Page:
Additional articles BY COURTNEY COCHRAN

Sonoma Diary

Tales from the tasting trail

Forget massages, expensive spa treatments, and acupuncture.

When serious unwinding is called for, I don’t need pampering. I just need four days in wine country, no agenda, and an open mind. And with my book writing finally wrapping up, that’s exactly what I decided was in order earlier this week.

Several months of steady writing and a promotional trip to New York had left me exhausted, creatively drained, and WAY overdue for a vacation. So before I could think better of it, I called up the newly renovated El Dorado Hotel in Sonoma and booked their last available room, a poolside bungalow, for four nights.

Last minute stay in Sonoma
I hit the road midday Sunday and pulled into the parking lot of the El Dorado a little over an hour later. First sign I was in wine country: There was plenty of parking! Inside, I was delighted to find the interior cool (I’m talking temperature here; I arrived during a heat spike) and hip besides, in keeping with the web site’s “contemporary wine country inn” descriptor.

Situated on Sonoma’s historic plaza, the hotel is just steps away from dozens of cafes and shops, all beckoning with wares, wines, and other temptations. But instead of venturing outside to explore them, I closed the blinds and took the first decent nap I’d had in months. Second sign you’re in wine country: You can sleep for hours in the middle of the afternoon and not feel guilty!

Tasting Journal – Moshin
Monday morning I set out for Moshin Vineyards in the Russian River Valley to visit my friend Kenny Likitprakong, who had invited me up to take a look around when he heard I’d be in the area. Kenny makes dynamite Chardonnay and Pinot Noir for the relatively new Moshin operation (it’s just a few years old) as well as his own wines under the Hobo Wine Company, Banyan, and Folk Machine brands.

Kenny showed me around the state-of-the-art winery before we tasted about a dozen barrel samples, including wines from both the Moshin portfolio and his own. Kenny’s range as a winemaker is impressive: Besides the Russian River Chardonnay and Pinot Noir he crafts dynamite Rock Pile Zinfandel, Santa Lucia Highlands Riesling, Alexander Valley Cabernet Sauvignon, and Madera Viognier. My favorite wine was his Rock Pile Zin, which was teeming with notes of brooding dark fruits and a stony earthiness I found fascinating.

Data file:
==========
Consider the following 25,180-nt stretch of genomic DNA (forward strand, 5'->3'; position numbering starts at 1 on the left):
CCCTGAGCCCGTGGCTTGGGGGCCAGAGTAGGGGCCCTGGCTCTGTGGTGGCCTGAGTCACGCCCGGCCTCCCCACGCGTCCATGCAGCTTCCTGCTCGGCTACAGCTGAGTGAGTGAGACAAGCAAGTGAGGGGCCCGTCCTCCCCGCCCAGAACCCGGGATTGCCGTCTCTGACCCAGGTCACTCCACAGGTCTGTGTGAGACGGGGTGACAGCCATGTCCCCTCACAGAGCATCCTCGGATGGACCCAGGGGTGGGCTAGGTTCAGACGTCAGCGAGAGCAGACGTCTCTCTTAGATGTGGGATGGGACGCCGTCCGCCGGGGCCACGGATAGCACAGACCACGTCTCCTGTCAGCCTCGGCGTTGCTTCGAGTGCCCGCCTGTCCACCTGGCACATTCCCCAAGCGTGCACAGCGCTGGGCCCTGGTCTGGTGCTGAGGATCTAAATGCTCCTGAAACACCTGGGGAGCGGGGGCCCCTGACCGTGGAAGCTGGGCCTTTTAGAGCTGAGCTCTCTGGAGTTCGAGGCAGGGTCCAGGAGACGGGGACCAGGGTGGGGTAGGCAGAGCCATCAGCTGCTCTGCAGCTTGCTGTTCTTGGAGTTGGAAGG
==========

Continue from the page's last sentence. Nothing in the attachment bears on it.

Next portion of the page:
After tasting we headed to lunch at country-hip Willow Wood Market-Café in the tiny town of Graton, where I witnessed the third sign you’re in wine country: An anonymous-looking café in a town of 1,800 inhabitants serves up the best lunch you’ve had in months.

Tasting Journal – Medlock Ames
Tuesday I phoned another Kenny, Kenneth Rochford of Medlock Ames, and asked if I could drop by the winery since I was in wine country. In spite of the short notice, Kenny’s response was an emphatic “yes!” and so I jumped in my car and headed north to pay a visit to my favorite eco-friendly winery. Situated in the southern portion of the Alexander Valley appellation, Medlock Ames is a Sonoma newcomer that’s rapidly becoming known for its sustainable farming policy, environmentally friendly winemaking philosophy, and killer wines.

Winemaker Ames Morison makes Chardonnay, Merlot, Cabernet Sauvignon, and a soon-to-be-released Sauvignon Blanc I had the pleasure of sampling during my visit. As he poured me a glass of the Sauvignon Blanc, Kenny declared I’m the first person besides him and Ames to try it. Redolent with notes of pears, tropical fruits, cream, and clover, it was a total delight. Watch for its release this summer.

Other treats in store at the winery included a preview of the unfinished hospitality house they’re refurbishing on the property as well as a “tour” of the winery’s future vegetable garden (they’re pondering what to plant now). Fourth sign you’re in wine country: It’s after 5pm and you don’t even feel like calling it a day.

Sonoma Afterglow
As I drove back to Sonoma and my comfy bungalow at the El Dorado, I reflected on how nice it is to fill your days with talk of Sauvignon Blanc and sustainable pumpkin farming rather than manuscript deadlines and other business minutia. The remaining two days of my stay saw me do more tasting, napping, and catching up with friends living and working in wine country. By the time I finally left on Thursday I felt rested, invigorated, and recharged from my adventures.

Which brings me to the tell-tale sign you’ve been to wine country recently: You’re basking in a special afterglow that can’t be eclipsed by a simple return to reality and responsibilities. Like a good tan, its positive effects stick around for a while.

Which is way better than any massage or expensive spa treatment, in my book.

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